How Will You Serve? Upstate Warrior Solution visits Clemson, Death Valley


by - Senior Writer -
The Tiger poses with a veteran at Howard's Rock Thursday
The Tiger poses with a veteran at Howard's Rock Thursday

CLEMSON – It’s never too early to teach our children about what it means to serve, and who our real heroes are.

Clemson University hosted members of the Upstate Warrior Solution Thursday morning, with a tour given of the Scroll of Honor by Colonel Sandy Edge.

Clemson partnered with Keowee Key in hosting and providing a tour of several facilities on campus for members of The Upstate Warrior Solution, a nonprofit organization that aims to raise awareness for injured men and women that serve in the United States Armed Forces.

Edge administered an overview of the Scroll before lending motivation to the troops by having four soldiers stand near and read the four boulders, each containing a word of the question, “How will you serve?”

I took my eight-month-old son, Eli, with me to the program with the thought that our children should never be thought of as too young to learn what it means to serve and to be around those who have sacrificed for our freedoms (Eli even dutifully clapped for one part of Colonel Edge’s speech).

Edge also told the story of Clemson legend Ben Skardon, a survivor of the infamous Bataan Death March, before telling the visitors that they are all now a member of the Clemson family. Eli and I stood under the trees as a light breeze carried Edge's words across the crowd. To stand there with my child and look at the names on the Scroll of Honor is humbling, and I felt like my child needed to be there, to understand that as an American citizen he has a birthright and that birthright includes being the kind of citizen and person that would make those people proud.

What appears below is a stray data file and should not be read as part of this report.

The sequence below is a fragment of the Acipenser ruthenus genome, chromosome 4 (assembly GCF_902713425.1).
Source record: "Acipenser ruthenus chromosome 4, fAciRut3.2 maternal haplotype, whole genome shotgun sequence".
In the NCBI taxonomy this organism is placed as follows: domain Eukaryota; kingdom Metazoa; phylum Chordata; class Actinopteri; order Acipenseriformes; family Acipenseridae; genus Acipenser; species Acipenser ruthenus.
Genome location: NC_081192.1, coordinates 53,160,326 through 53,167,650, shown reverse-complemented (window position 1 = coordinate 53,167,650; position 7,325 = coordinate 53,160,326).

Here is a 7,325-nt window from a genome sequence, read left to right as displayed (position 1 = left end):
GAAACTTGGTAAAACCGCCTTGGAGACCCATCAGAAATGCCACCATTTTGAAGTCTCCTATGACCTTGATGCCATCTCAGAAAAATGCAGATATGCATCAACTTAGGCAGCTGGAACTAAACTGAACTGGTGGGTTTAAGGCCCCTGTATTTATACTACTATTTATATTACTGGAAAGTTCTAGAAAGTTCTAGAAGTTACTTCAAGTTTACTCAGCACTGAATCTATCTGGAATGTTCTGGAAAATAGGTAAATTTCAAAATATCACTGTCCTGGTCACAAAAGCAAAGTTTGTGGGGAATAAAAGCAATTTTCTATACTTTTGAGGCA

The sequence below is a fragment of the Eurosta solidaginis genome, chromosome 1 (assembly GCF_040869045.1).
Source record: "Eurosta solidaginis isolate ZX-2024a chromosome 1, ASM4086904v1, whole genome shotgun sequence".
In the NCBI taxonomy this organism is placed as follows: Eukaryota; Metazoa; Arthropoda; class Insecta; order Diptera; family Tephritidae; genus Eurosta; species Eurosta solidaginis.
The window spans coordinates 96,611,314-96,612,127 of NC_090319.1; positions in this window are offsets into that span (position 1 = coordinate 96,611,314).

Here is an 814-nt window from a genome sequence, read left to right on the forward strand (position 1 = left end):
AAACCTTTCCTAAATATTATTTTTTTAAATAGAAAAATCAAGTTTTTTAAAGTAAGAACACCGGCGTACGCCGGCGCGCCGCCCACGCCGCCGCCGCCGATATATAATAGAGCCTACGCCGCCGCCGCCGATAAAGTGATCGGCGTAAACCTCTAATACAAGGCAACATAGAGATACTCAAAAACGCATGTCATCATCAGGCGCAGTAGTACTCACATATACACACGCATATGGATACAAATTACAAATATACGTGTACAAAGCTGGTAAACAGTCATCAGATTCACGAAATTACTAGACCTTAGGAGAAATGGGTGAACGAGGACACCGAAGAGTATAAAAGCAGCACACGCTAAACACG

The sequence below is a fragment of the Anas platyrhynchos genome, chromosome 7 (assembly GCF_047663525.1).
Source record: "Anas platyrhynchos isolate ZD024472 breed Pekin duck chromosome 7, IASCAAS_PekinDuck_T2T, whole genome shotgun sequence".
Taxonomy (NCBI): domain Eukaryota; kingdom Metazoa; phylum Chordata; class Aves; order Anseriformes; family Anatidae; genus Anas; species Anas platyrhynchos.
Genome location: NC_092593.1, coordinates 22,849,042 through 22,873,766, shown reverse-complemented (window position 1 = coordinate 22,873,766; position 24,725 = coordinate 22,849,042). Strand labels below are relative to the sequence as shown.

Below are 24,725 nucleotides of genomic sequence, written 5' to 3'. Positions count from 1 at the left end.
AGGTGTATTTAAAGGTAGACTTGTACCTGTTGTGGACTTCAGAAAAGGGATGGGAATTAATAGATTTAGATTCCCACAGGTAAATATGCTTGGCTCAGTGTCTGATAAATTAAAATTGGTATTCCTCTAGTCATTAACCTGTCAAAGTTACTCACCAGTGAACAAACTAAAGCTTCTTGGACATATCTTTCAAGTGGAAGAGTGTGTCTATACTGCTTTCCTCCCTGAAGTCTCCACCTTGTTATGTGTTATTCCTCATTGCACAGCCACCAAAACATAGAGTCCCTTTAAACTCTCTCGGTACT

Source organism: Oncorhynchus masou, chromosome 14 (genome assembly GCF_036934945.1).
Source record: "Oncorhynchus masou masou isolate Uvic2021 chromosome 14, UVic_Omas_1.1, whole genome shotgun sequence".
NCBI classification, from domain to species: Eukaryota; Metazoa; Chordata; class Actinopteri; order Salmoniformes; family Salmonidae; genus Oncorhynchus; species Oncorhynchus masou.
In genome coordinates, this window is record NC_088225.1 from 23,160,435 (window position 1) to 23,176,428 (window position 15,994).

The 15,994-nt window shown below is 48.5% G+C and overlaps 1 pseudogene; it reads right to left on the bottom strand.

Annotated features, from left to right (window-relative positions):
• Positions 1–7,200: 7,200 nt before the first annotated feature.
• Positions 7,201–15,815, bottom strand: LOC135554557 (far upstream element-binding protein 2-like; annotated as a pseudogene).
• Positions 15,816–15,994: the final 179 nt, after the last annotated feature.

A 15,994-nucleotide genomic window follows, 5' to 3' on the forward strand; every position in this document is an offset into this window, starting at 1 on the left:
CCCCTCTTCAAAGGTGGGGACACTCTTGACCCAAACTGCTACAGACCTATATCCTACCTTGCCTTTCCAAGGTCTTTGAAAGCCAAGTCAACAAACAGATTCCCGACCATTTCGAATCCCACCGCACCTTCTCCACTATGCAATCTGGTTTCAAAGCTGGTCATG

The Upstate Warriors then absorbed the history of Memorial Stadium, Howard’s Rock and had an opportunity to rub it before making their way down The Hill and into the stadium.

“It means a lot to me, personally, because I get a chance to thank them for their sacrifice that they've made and what they've had to endure,” Edge told TigerNet. “It also makes me proud of our Clemson University family and what we've done with this particular group of people who have served in this special way. I couldn't be prouder of Clemson University. And when I say we are glad they are here, we are glad they are here because that is a big part of our history and they are now adopted into the Clemson University family. It means everything.”

Edge was quick to remind me of the true meaning of those are who are true heroes.

“Even the one person that I call a hero from time to time (Skardon) has put me back in my place, and I agree with him,” he said. “The ones that are the true heroes are the ones that made the supreme sacrifice and didn't return. They might have stepped in the line of fire or whatever and they gave their life. Those are the heroes.”

One visitor wasn’t a visitor at all. Tyler Warren grew up in Los Angeles but graduated from Clemson in 2005. How did a young man from Los Angeles wind up at Clemson?

“It’s a small world. My dad was military, and my mom was from Seneca,” Warren said. “When Winthrop was an all-girls school, the guys from Fort Bragg would drive over. So they met out on a blind date, and he took her out to California. I was the only kid out in California wearing a Clemson paw, and everyone thought it was a high school. I had to let them know that Clemson University was the premier college football school in the south.”

Warren got his degree from Clemson and went to Officer Candidate School and wound up at Fort Bragg, where he served in the 82nd Airborne. Making his way back to Clemson with his fellow veterans showed Warren a different side of his school.

“It's special. I never wanted it to be about me, but this week has been about what we've done, and it's special,” Warren said. “After I got out in '13, for six years, I've never given much thought to my two deployments and seven years served and the sacrifices my wife made. So it's nice to see us taken care of by the Keowee Key community. I learned a lot out here today, and I took a lot of pictures at the Scroll of Honor. There are definitely some names I will be Googling.”

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